Woman’s painful toothache turns out to be dangerous cancer

‘In addition to my health, my personal life was hit too as I went through a divorce last year’ (Picture: MDWfeatures/@nicolescrookedsmile)

A woman has been left toothless after her unchecked toothache turned out to be cancer.

Nicole Kowalski, 28, first started experiencing pain in her mouth back in 2017.

The student from Los Angeles, California, went to see a dentist but was brushed off and told it was nothing to worry about.

Six months later, the pain was only getting worse and was so bad that it made it impossible for Nicole to sleep.

In January, 2018, she went back and this time the x-ray showed that there was bone missing in her upper jaw. The dentist referred the student to an oral surgeon, who performed a biopsy and found that Nicole had a rare, benign tumour in her mouth.

Although the mass was not deadly, the blonde still had to undergo surgery to remove it, which involved taking out four of her teeth.

She was given an obturator to use, a prosthetic retainer fitted into the hole in her mouth post-surgery. Despite the necessity of this medical item, without which she wouldn’t be able to eat or talk, it is considered ‘unnecessary’ by the US healthcare system.

Unfortunately, this surgery was also not the end of Nicole’s misery.

During a check-up two weeks later, doctors discovered that she had salivary gland cancer.

Nicole’s smile is now unrecognisable, with her having recently removed seven teeth – including those in the front (Picture: MDWfeatures/@nicolescrookedsmile)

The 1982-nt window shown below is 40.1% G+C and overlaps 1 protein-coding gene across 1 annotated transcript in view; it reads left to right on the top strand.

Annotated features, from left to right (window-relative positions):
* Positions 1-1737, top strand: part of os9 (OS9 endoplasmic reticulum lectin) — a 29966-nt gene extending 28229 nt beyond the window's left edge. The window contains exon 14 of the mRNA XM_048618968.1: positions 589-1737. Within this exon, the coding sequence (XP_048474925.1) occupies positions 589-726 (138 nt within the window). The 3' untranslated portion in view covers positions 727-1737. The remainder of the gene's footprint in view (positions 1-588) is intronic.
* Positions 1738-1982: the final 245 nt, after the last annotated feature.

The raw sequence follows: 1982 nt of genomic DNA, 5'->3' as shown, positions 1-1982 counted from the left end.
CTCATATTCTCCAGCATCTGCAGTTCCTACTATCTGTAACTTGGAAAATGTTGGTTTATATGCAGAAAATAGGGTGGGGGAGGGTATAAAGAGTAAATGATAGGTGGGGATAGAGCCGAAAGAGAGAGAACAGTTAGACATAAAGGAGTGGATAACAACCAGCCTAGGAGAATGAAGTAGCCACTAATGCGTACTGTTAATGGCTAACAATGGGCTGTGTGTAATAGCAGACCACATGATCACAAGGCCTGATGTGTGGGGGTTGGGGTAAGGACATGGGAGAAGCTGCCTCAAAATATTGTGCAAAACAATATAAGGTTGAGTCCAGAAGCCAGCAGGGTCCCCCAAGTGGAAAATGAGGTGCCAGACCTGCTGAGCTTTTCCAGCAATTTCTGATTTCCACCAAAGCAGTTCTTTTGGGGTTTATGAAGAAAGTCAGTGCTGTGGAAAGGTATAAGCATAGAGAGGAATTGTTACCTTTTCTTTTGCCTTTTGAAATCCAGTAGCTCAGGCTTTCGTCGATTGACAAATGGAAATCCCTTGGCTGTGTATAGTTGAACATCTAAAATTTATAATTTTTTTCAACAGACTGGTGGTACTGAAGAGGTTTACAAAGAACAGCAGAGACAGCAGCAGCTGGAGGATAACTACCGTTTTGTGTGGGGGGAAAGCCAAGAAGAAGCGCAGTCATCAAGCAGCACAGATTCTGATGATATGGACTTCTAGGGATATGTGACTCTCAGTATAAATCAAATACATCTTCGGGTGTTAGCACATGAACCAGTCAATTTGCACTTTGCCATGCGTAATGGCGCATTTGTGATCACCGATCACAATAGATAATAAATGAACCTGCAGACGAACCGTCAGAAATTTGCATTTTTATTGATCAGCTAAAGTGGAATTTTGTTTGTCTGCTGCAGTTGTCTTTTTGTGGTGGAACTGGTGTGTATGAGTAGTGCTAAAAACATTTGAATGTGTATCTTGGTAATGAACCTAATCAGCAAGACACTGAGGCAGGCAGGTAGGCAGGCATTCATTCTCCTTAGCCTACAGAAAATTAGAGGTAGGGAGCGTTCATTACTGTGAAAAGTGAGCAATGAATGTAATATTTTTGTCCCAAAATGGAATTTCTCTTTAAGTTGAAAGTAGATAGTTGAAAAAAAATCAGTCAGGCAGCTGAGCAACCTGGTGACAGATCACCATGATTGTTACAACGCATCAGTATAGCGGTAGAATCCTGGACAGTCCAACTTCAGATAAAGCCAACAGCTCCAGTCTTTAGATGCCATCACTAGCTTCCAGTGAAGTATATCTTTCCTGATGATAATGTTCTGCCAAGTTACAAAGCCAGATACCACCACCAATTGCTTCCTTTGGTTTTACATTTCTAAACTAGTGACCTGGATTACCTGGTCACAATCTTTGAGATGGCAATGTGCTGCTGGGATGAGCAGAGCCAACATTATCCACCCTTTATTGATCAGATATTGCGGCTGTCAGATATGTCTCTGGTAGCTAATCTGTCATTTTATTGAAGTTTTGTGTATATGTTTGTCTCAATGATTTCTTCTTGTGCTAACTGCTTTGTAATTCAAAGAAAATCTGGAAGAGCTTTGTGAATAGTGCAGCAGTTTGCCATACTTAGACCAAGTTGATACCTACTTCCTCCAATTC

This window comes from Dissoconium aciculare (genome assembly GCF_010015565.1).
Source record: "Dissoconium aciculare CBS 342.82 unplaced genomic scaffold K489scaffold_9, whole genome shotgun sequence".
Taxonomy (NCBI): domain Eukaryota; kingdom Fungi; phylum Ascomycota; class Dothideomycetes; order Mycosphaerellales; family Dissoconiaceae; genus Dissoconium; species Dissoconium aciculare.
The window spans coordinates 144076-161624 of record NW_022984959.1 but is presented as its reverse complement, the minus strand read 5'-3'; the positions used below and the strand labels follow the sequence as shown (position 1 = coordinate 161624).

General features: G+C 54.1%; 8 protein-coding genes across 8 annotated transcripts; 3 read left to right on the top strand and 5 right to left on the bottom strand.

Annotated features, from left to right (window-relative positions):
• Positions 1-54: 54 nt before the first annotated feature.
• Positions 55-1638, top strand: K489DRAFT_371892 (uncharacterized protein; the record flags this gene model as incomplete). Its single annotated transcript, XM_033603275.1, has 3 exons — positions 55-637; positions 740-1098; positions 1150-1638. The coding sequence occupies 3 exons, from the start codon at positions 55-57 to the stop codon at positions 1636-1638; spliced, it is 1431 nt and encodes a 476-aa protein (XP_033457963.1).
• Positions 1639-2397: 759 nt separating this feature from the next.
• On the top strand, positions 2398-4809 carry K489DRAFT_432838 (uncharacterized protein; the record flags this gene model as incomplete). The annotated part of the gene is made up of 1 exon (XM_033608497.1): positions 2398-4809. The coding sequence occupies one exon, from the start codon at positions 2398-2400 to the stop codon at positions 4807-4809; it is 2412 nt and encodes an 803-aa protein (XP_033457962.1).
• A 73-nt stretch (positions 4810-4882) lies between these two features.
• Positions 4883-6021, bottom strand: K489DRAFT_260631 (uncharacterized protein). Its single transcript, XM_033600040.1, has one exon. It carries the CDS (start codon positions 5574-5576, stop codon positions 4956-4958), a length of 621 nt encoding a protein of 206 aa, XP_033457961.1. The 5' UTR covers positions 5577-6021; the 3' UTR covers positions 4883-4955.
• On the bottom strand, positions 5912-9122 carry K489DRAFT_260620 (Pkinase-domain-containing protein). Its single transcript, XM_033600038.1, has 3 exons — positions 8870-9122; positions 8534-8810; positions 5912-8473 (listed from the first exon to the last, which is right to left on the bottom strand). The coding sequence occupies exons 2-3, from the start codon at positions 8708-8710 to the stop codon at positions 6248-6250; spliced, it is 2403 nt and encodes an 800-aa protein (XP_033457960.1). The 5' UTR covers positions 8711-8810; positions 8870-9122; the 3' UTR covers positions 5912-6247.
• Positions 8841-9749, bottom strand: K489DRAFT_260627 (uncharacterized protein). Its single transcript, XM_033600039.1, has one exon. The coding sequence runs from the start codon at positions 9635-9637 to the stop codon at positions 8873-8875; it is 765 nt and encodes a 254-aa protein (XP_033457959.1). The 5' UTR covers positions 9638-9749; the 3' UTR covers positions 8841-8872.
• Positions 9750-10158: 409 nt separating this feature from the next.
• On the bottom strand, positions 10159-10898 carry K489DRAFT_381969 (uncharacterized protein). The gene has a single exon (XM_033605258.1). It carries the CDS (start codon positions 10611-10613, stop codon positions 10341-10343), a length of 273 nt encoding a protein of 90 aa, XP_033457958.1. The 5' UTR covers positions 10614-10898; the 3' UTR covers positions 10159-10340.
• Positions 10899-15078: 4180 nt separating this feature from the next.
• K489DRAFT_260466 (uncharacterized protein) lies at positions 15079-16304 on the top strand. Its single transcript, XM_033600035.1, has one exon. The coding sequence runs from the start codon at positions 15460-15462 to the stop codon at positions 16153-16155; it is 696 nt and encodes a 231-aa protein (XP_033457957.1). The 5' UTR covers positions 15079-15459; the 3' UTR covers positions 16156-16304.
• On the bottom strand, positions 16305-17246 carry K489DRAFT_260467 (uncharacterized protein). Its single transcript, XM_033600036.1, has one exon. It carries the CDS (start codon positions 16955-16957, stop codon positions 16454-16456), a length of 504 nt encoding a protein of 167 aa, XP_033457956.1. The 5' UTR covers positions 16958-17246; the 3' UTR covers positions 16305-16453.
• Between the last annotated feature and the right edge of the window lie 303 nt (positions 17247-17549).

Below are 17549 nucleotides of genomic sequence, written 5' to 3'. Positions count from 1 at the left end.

Nicole said: ‘Cancer runs in my family so you kind of realise that the chance you might get it is always there but I wasn’t prepared to hear those words.

‘I thought about my age and all the things I wanted to do. I felt an immense sense of loneliness.

‘It started with a toothache. The dentist told me it was nothing to worry about but over the next six months, the pain increased and spread to my jaw and face.

‘It was so intense that I couldn’t sleep. Eventually after a few trips to the doctors, an x-ray at the dentists revealed some bone loss.

‘A biopsy revealed that I had a benign tumour. This was in my upper right jaw and I underwent surgery to remove it.

‘The doctor removed four teeth and a portion of my soft palate and I was given my obturator to fill in the defect and replace the teeth.

‘It wasn’t until I went back for my follow up appointment that I found out I was misdiagnosed and had salivary gland cancer.’

Nicole still suffers from pain but the cancer is gone, for now (Picture: MDWfeatures/@nicolescrookedsmile)

What followed was a month of radiation treatment, which in turn caused side effects including trismus – also known as lockjaw – a condition that makes the muscles spasm.

As a result, Nicole could barely open her mouth, and had to undergo physical therapy for her jaw as well as speech therapy.

Despite the harsh radiation, the cancer returned in December 2019, and it was revealed that the blonde’s jaw-bone was dying.